Microsoft introduced Pocket PC in 2000, followed by Windows Mobile in 2003, prior to Apple and Android's release. However it still failed to compete in the market, or rival Symbian who controlled nearly 90% of the market share. Microsoft lacked the features and compatibility that Symbian was featuring at the time, and as a result, consumers refused to recognize its product or give Microsoft the opportunity to be a contender in the Smartphone industry. The platform was notoriously sluggish and the most difficult of any platform to use. Microsoft tried to solve some of these issues with minor tweaks and software updates over the years to little or no avail.

As Windows Mobile market shares continued to decline, Microsoft had no other option than to overhaul the Microsoft platform and launch Windows Phone 7 in 2010. Windows Phone 7 was much improved. But Microsoft still failed to take control of the market, or garner any real significant attention from consumers. RIM Research In Motion has given up more ground to Apple and Google in the hypercompetitive Smartphone market, a report shows, while two brokerages cut their price targets for the BlackBerry maker on concerns it can no longer keep pace. The latest figures dropped RIM from second to third place. The Canadian company's struggle to compete is unlikely to get any easier, with Apple's upcoming iCloud service expected to hurt RIM.

Sales Analysis

Apple produced some stellar results: revenues up 48% year-on-year to $13. 5bn, and profits are up. The process is confusing because Apple has begun restating its year-ago earnings, to take into account the fact that it now recognizes income and revenue from subscription-based products such as the iPhone(which may be sold on an 18-month contract) as soon as it gets it, rather than deferring it over the life of the device/contract as it used to.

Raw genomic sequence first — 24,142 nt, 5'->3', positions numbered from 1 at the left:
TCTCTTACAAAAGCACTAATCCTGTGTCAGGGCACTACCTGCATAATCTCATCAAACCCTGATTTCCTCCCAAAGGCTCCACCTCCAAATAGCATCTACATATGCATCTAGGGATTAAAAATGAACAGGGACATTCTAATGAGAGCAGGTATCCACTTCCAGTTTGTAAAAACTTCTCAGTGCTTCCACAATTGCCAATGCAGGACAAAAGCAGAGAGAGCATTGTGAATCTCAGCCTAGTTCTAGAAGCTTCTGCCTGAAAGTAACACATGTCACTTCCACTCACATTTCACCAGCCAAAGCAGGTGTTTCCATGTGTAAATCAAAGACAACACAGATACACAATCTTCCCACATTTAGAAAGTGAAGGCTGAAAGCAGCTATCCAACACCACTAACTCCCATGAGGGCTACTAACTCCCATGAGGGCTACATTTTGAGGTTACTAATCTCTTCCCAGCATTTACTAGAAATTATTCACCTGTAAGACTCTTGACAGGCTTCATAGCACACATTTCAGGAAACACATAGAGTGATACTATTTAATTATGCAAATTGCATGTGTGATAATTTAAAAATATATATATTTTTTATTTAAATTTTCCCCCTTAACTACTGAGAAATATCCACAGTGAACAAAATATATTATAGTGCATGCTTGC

It began doing that in the most recent quarter, covering Christmas, which - confusingly - is the first quarter of its financial year. So previously, the second-quarter revenues were $8.16bn, not the newly-restated $9.08bn; the profits were $1. 21bn, not the now-given figure of $1. 62bn. The numbers also don't include the iPad, because the quarter ended on March 31 - the iPad was launched three days later. According to MacJournals, which chewed over the numbers, "At $5. 445 billion, iPhone sales accounted for 40% of Apple's revenue. All Mac sales were 28%, and all iPod/Music sales were 24%. Mac sales are 2.943m units, generating revenue of $3. 76bn - which Apple says was 33% year-on-year growth, compared to market growth of 24%.

The company's market share of mobile subscribers has also taken a deep plunge. Market research firm comScore says that between October and January, Microsoft's share of the market fell from 19. 7% to 15.7%. RIM, the maker of the BlackBerry, remained the leader, growing from 41.3% to 43%. Apple's iPhone increased slightly, from 24.8% to 25.1% and Google's Android grew by more than 250%, going from 2.8% to 7. An interesting analysis comes from Tomi Ahonen, a former Nokia executive. "I am writing the first history of the once-iconic iPhone, written now in early April 2010, before Apple released its first-quarter earnings for 2010. This is literally the peak of the short reign that Apple's iPhone had as the most emulated Smartphone. […] And mark my words, the numbers are now very clear, Apple's market share peak among smartphones, and among all handsets, on an annual basis, is being witnessed now. "

Profitability Analysis

Apple reported in the second quarter of 2011 that net income rose 95 percent, to $5.9 billion, or $6.40 a share, from $3.07 billion, or $3.33 a share, in 2010. Revenue climbed 83 percent, to $24.67 billion, from $13.5 billion. The profit margin in 2011 is 22. 36% of the sales which is an improvement over the level the company achieved in 2010. The company’s return on equity is 38. 78% while in 2010 it was 26.2% which means that there is a 12.58% increase in the return on equity. The gross margin is 39.07% which is slightly better than the company achieved in 2010.